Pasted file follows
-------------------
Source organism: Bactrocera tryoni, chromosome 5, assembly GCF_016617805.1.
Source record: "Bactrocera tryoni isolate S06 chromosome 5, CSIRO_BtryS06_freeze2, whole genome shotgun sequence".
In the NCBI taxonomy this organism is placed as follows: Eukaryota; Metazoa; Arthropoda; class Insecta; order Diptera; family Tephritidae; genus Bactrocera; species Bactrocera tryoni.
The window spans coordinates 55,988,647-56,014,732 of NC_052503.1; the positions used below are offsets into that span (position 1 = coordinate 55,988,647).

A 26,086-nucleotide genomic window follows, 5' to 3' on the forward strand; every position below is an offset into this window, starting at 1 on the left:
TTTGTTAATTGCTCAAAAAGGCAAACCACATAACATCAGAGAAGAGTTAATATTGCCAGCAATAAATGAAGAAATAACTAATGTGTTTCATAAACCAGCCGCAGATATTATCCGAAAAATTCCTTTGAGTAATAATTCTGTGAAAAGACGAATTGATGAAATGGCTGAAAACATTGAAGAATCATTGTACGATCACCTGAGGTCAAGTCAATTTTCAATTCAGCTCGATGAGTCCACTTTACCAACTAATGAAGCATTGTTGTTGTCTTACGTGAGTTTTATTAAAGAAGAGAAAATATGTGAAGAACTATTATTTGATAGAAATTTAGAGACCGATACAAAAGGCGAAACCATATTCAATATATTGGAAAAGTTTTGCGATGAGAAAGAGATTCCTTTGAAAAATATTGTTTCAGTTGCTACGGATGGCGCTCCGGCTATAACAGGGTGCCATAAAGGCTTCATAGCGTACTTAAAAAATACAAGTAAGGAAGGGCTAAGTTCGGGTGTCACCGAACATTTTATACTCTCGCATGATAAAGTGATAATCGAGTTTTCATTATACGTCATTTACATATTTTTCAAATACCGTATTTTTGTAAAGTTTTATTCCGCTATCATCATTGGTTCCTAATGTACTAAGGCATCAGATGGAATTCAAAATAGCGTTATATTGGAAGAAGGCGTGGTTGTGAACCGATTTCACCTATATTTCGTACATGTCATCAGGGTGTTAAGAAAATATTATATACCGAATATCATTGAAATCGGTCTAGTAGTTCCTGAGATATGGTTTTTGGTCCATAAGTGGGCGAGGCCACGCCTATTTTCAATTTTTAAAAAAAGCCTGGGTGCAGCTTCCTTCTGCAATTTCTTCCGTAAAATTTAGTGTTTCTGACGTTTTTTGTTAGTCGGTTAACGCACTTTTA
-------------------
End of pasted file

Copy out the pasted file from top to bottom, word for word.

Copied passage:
Source organism: Bactrocera tryoni, chromosome 5, assembly GCF_016617805.1.
Source record: "Bactrocera tryoni isolate S06 chromosome 5, CSIRO_BtryS06_freeze2, whole genome shotgun sequence".
In the NCBI taxonomy this organism is placed as follows: Eukaryota; Metazoa; Arthropoda; class Insecta; order Diptera; family Tephritidae; genus Bactrocera; species Bactrocera tryoni.
The window spans coordinates 55,988,647-56,014,732 of NC_052503.1; the positions used below are offsets into that span (position 1 = coordinate 55,988,647).

A 26,086-nucleotide genomic window follows, 5' to 3' on the forward strand; every position below is an offset into this window, starting at 1 on the left:
TTTGTTAATTGCTCAAAAAGGCAAACCACATAACATCAGAGAAGAGTTAATATTGCCAGCAATAAATGAAGAAATAACTAATGTGTTTCATAAACCAGCCGCAGATATTATCCGAAAAATTCCTTTGAGTAATAATTCTGTGAAAAGACGAATTGATGAAATGGCTGAAAACATTGAAGAATCATTGTACGATCACCTGAGGTCAAGTCAATTTTCAATTCAGCTCGATGAGTCCACTTTACCAACTAATGAAGCATTGTTGTTGTCTTACGTGAGTTTTATTAAAGAAGAGAAAATATGTGAAGAACTATTATTTGATAGAAATTTAGAGACCGATACAAAAGGCGAAACCATATTCAATATATTGGAAAAGTTTTGCGATGAGAAAGAGATTCCTTTGAAAAATATTGTTTCAGTTGCTACGGATGGCGCTCCGGCTATAACAGGGTGCCATAAAGGCTTCATAGCGTACTTAAAAAATACAAGTAAGGAAGGGCTAAGTTCGGGTGTCACCGAACATTTTATACTCTCGCATGATAAAGTGATAATCGAGTTTTCATTATACGTCATTTACATATTTTTCAAATACCGTATTTTTGTAAAGTTTTATTCCGCTATCATCATTGGTTCCTAATGTACTAAGGCATCAGATGGAATTCAAAATAGCGTTATATTGGAAGAAGGCGTGGTTGTGAACCGATTTCACCTATATTTCGTACATGTCATCAGGGTGTTAAGAAAATATTATATACCGAATATCATTGAAATCGGTCTAGTAGTTCCTGAGATATGGTTTTTGGTCCATAAGTGGGCGAGGCCACGCCTATTTTCAATTTTTAAAAAAAGCCTGGGTGCAGCTTCCTTCTGCAATTTCTTCCGTAAAATTTAGTGTTTCTGACGTTTTTTGTTAGTCGGTTAACGCACTTTTA